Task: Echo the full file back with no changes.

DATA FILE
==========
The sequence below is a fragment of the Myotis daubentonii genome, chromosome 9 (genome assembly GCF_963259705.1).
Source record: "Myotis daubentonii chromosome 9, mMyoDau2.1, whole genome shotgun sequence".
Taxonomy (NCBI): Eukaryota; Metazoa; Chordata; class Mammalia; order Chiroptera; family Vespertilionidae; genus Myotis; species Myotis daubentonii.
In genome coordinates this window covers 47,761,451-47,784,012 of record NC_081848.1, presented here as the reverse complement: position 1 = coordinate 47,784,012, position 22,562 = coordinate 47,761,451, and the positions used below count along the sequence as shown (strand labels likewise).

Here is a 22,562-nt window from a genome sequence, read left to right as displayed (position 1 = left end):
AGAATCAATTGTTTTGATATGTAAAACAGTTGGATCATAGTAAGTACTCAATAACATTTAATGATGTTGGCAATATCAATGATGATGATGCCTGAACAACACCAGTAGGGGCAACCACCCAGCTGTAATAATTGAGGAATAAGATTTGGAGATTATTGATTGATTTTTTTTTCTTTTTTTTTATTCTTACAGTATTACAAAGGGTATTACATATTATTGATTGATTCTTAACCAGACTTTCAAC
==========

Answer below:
The sequence below is a fragment of the Myotis daubentonii genome, chromosome 9 (genome assembly GCF_963259705.1).
Source record: "Myotis daubentonii chromosome 9, mMyoDau2.1, whole genome shotgun sequence".
Taxonomy (NCBI): Eukaryota; Metazoa; Chordata; class Mammalia; order Chiroptera; family Vespertilionidae; genus Myotis; species Myotis daubentonii.
In genome coordinates this window covers 47,761,451-47,784,012 of record NC_081848.1, presented here as the reverse complement: position 1 = coordinate 47,784,012, position 22,562 = coordinate 47,761,451, and the positions used below count along the sequence as shown (strand labels likewise).

Here is a 22,562-nt window from a genome sequence, read left to right as displayed (position 1 = left end):
AGAATCAATTGTTTTGATATGTAAAACAGTTGGATCATAGTAAGTACTCAATAACATTTAATGATGTTGGCAATATCAATGATGATGATGCCTGAACAACACCAGTAGGGGCAACCACCCAGCTGTAATAATTGAGGAATAAGATTTGGAGATTATTGATTGATTTTTTTTTCTTTTTTTTTATTCTTACAGTATTACAAAGGGTATTACATATTATTGATTGATTCTTAACCAGACTTTCAAC